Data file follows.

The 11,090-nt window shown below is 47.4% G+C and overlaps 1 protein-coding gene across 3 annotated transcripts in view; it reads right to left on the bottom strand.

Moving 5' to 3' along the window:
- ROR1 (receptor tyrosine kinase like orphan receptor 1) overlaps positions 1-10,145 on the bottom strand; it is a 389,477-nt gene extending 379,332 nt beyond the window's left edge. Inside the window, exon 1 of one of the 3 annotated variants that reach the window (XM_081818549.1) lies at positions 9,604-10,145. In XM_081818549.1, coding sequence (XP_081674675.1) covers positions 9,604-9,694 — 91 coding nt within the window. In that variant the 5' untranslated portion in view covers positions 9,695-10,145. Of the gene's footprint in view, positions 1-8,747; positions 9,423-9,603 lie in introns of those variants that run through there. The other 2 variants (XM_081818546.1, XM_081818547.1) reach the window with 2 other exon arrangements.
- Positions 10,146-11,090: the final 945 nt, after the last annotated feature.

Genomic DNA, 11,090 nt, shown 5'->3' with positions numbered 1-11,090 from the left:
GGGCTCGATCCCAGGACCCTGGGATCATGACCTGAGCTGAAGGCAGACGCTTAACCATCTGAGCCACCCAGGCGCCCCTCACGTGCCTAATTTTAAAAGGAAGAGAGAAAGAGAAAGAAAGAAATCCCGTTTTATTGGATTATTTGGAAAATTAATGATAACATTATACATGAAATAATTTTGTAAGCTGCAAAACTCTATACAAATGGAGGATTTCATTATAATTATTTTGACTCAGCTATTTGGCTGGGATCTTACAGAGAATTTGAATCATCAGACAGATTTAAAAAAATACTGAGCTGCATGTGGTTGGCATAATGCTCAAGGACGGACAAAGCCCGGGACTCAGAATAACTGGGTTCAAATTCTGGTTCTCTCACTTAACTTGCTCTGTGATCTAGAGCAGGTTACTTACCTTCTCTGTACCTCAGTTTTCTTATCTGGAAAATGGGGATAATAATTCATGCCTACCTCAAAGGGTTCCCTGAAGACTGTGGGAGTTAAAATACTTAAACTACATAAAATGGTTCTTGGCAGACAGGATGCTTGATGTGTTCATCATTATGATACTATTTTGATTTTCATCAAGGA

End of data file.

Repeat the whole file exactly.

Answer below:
The 11,090-nt window shown below is 47.4% G+C and overlaps 1 protein-coding gene across 3 annotated transcripts in view; it reads right to left on the bottom strand.

Moving 5' to 3' along the window:
- ROR1 (receptor tyrosine kinase like orphan receptor 1) overlaps positions 1-10,145 on the bottom strand; it is a 389,477-nt gene extending 379,332 nt beyond the window's left edge. Inside the window, exon 1 of one of the 3 annotated variants that reach the window (XM_081818549.1) lies at positions 9,604-10,145. In XM_081818549.1, coding sequence (XP_081674675.1) covers positions 9,604-9,694 — 91 coding nt within the window. In that variant the 5' untranslated portion in view covers positions 9,695-10,145. Of the gene's footprint in view, positions 1-8,747; positions 9,423-9,603 lie in introns of those variants that run through there. The other 2 variants (XM_081818546.1, XM_081818547.1) reach the window with 2 other exon arrangements.
- Positions 10,146-11,090: the final 945 nt, after the last annotated feature.

Genomic DNA, 11,090 nt, shown 5'->3' with positions numbered 1-11,090 from the left:
GGGCTCGATCCCAGGACCCTGGGATCATGACCTGAGCTGAAGGCAGACGCTTAACCATCTGAGCCACCCAGGCGCCCCTCACGTGCCTAATTTTAAAAGGAAGAGAGAAAGAGAAAGAAAGAAATCCCGTTTTATTGGATTATTTGGAAAATTAATGATAACATTATACATGAAATAATTTTGTAAGCTGCAAAACTCTATACAAATGGAGGATTTCATTATAATTATTTTGACTCAGCTATTTGGCTGGGATCTTACAGAGAATTTGAATCATCAGACAGATTTAAAAAAATACTGAGCTGCATGTGGTTGGCATAATGCTCAAGGACGGACAAAGCCCGGGACTCAGAATAACTGGGTTCAAATTCTGGTTCTCTCACTTAACTTGCTCTGTGATCTAGAGCAGGTTACTTACCTTCTCTGTACCTCAGTTTTCTTATCTGGAAAATGGGGATAATAATTCATGCCTACCTCAAAGGGTTCCCTGAAGACTGTGGGAGTTAAAATACTTAAACTACATAAAATGGTTCTTGGCAGACAGGATGCTTGATGTGTTCATCATTATGATACTATTTTGATTTTCATCAAGGA